The same ability to speak seriously about Kafka without turning him into Modern Man or The Artist is to be found in Roy Fuller’s essay. Fuller rightly compares Kafka with that other insurance lawyer, Wallace Stevens, who, when the time came to retire, insisted on carrying on, since he felt that only by having his regular, quite unpoetical job to fill up his day could he go on being the instinctive and prolific writer he was. And he quotes Stevens’s marvellous letter of 17 February 1930, to Thomas McGreevy, which should be pinned above every fretful writer’s desk:
Gabriel Josipovici reviews ‘The World of Franz Kafka’ edited by J.P. Stern · LRB 5 March 1981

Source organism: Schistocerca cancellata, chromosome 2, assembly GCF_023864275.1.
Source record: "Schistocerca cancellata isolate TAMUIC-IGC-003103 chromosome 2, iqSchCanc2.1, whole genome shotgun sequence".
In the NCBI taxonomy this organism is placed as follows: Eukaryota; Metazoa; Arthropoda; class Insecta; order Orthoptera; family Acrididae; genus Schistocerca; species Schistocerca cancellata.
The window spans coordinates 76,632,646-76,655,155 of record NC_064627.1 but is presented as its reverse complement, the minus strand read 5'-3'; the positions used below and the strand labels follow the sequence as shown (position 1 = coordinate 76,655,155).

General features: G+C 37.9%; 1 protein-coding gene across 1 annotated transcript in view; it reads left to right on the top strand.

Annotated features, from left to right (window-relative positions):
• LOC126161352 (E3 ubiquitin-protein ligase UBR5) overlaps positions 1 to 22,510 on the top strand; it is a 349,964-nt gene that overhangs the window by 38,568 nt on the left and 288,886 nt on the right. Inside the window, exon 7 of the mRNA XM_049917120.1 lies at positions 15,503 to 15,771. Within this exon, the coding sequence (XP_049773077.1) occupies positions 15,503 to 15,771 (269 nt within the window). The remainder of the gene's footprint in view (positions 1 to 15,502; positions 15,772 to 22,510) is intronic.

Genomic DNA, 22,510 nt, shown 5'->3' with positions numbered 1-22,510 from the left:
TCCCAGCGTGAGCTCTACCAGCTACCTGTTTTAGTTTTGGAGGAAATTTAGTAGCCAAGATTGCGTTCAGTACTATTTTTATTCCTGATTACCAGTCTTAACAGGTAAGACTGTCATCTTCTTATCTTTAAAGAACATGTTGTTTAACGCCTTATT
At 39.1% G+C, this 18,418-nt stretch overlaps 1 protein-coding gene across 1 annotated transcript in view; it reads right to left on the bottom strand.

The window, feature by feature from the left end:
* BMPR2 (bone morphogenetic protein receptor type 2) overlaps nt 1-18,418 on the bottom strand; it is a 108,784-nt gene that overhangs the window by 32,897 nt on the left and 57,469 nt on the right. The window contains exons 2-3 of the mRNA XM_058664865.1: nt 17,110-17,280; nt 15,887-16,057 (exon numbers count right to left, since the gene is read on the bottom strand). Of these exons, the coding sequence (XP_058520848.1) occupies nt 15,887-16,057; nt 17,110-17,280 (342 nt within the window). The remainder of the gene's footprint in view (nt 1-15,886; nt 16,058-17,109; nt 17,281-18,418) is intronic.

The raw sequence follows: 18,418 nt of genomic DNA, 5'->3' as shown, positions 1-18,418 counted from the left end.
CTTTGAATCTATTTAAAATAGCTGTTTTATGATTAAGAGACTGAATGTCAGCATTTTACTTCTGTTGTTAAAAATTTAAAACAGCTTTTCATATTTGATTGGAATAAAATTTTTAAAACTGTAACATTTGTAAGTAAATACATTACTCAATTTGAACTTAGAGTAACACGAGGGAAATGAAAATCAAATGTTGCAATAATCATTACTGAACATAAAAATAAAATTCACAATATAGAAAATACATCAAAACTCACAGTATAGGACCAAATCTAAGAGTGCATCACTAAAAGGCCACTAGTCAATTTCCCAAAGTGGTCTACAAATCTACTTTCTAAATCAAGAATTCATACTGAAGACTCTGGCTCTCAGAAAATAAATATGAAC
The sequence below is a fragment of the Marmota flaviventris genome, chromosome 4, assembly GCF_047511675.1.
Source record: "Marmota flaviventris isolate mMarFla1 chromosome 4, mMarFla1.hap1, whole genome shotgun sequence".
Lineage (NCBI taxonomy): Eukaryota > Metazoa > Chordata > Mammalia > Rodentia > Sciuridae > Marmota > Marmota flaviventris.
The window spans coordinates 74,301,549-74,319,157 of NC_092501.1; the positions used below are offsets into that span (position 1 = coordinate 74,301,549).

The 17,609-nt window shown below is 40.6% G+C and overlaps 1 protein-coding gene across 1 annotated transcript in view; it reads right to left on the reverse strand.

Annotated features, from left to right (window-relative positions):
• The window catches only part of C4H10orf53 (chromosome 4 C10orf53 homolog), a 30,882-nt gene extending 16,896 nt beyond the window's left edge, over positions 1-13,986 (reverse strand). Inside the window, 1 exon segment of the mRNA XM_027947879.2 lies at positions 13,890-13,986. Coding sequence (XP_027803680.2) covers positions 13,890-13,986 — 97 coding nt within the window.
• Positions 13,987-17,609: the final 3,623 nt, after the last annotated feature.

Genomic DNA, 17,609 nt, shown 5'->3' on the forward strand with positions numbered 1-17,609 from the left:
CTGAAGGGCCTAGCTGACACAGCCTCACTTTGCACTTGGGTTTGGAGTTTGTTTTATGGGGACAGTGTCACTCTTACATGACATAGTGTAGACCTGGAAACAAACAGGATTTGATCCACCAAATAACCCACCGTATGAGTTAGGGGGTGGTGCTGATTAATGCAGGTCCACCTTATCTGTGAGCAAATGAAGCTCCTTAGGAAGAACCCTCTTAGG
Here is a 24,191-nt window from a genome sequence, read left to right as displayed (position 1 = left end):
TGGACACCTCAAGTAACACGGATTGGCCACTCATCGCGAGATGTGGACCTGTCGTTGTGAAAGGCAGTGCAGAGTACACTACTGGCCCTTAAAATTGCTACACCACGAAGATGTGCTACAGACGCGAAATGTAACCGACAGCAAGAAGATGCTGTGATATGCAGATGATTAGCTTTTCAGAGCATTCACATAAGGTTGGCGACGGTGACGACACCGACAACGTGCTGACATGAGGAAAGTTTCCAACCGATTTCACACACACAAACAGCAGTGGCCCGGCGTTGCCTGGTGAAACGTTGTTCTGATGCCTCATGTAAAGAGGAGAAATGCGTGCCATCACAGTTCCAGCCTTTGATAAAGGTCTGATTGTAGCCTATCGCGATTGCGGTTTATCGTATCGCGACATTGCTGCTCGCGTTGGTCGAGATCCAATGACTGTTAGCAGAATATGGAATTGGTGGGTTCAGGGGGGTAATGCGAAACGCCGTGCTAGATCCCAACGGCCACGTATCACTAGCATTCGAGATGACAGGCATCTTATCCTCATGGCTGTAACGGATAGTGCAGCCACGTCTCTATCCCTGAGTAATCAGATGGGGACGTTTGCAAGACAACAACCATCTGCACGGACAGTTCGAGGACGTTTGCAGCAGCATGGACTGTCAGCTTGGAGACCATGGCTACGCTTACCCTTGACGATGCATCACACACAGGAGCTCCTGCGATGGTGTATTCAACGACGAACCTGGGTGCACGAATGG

If Beethoven could look back on what he had accomplished and say that it was a collection of crumbs compared to what he had hoped to accomplish, where should I ever find a figure of speech adequate to size up the little that I have done compared to that which I had once hoped to do? Of course, I have had a happy and well-kept life. But I have not even begun to touch the spheres within spheres that might have been possible if, instead of devoting the principal amount of my time to making a living, I had devoted it to thought and poetry. Certainly it is as true as it ever was that whatever means most to one should receive all of one’s time and that has not been true in my case. But, then, if I had been more determined about it, I might now be looking back not with a mere sense of regret but at some actual devastation. To be cheerful about it, I am now in the happy position of being able to say that I don’t know what would have happened if I had had more time. This is very much better than to have had all the time in the world and have found oneself inadequate.